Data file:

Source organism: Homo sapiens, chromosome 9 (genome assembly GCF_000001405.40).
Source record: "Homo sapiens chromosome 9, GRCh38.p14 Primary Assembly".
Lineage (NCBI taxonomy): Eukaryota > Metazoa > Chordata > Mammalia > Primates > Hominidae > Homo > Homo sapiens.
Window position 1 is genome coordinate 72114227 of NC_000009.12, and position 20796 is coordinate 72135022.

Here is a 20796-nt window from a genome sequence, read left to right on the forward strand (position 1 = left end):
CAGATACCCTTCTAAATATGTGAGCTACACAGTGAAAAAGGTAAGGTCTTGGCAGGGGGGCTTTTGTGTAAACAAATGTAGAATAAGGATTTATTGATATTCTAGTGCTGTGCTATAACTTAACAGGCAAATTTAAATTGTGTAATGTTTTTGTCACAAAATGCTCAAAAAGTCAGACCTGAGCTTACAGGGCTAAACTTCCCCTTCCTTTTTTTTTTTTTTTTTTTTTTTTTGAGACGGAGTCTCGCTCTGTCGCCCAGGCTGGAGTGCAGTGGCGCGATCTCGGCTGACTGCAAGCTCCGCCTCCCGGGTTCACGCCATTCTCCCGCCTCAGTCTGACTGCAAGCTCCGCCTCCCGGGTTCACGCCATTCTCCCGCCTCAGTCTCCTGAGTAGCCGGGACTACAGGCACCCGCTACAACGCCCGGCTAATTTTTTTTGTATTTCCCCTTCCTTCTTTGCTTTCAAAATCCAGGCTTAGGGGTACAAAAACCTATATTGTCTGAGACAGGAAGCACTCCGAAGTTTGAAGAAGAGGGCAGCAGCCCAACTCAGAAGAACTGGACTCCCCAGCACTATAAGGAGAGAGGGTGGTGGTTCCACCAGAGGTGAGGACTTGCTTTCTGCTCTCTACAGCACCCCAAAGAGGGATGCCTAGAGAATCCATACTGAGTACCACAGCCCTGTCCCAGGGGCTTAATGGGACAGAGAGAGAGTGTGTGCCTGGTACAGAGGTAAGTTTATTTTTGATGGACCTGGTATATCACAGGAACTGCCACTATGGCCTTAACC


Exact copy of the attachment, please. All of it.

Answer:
Source organism: Homo sapiens, chromosome 9 (genome assembly GCF_000001405.40).
Source record: "Homo sapiens chromosome 9, GRCh38.p14 Primary Assembly".
Lineage (NCBI taxonomy): Eukaryota > Metazoa > Chordata > Mammalia > Primates > Hominidae > Homo > Homo sapiens.
Window position 1 is genome coordinate 72114227 of NC_000009.12, and position 20796 is coordinate 72135022.

Here is a 20796-nt window from a genome sequence, read left to right on the forward strand (position 1 = left end):
CAGATACCCTTCTAAATATGTGAGCTACACAGTGAAAAAGGTAAGGTCTTGGCAGGGGGGCTTTTGTGTAAACAAATGTAGAATAAGGATTTATTGATATTCTAGTGCTGTGCTATAACTTAACAGGCAAATTTAAATTGTGTAATGTTTTTGTCACAAAATGCTCAAAAAGTCAGACCTGAGCTTACAGGGCTAAACTTCCCCTTCCTTTTTTTTTTTTTTTTTTTTTTTTTGAGACGGAGTCTCGCTCTGTCGCCCAGGCTGGAGTGCAGTGGCGCGATCTCGGCTGACTGCAAGCTCCGCCTCCCGGGTTCACGCCATTCTCCCGCCTCAGTCTGACTGCAAGCTCCGCCTCCCGGGTTCACGCCATTCTCCCGCCTCAGTCTCCTGAGTAGCCGGGACTACAGGCACCCGCTACAACGCCCGGCTAATTTTTTTTGTATTTCCCCTTCCTTCTTTGCTTTCAAAATCCAGGCTTAGGGGTACAAAAACCTATATTGTCTGAGACAGGAAGCACTCCGAAGTTTGAAGAAGAGGGCAGCAGCCCAACTCAGAAGAACTGGACTCCCCAGCACTATAAGGAGAGAGGGTGGTGGTTCCACCAGAGGTGAGGACTTGCTTTCTGCTCTCTACAGCACCCCAAAGAGGGATGCCTAGAGAATCCATACTGAGTACCACAGCCCTGTCCCAGGGGCTTAATGGGACAGAGAGAGAGTGTGTGCCTGGTACAGAGGTAAGTTTATTTTTGATGGACCTGGTATATCACAGGAACTGCCACTATGGCCTTAACC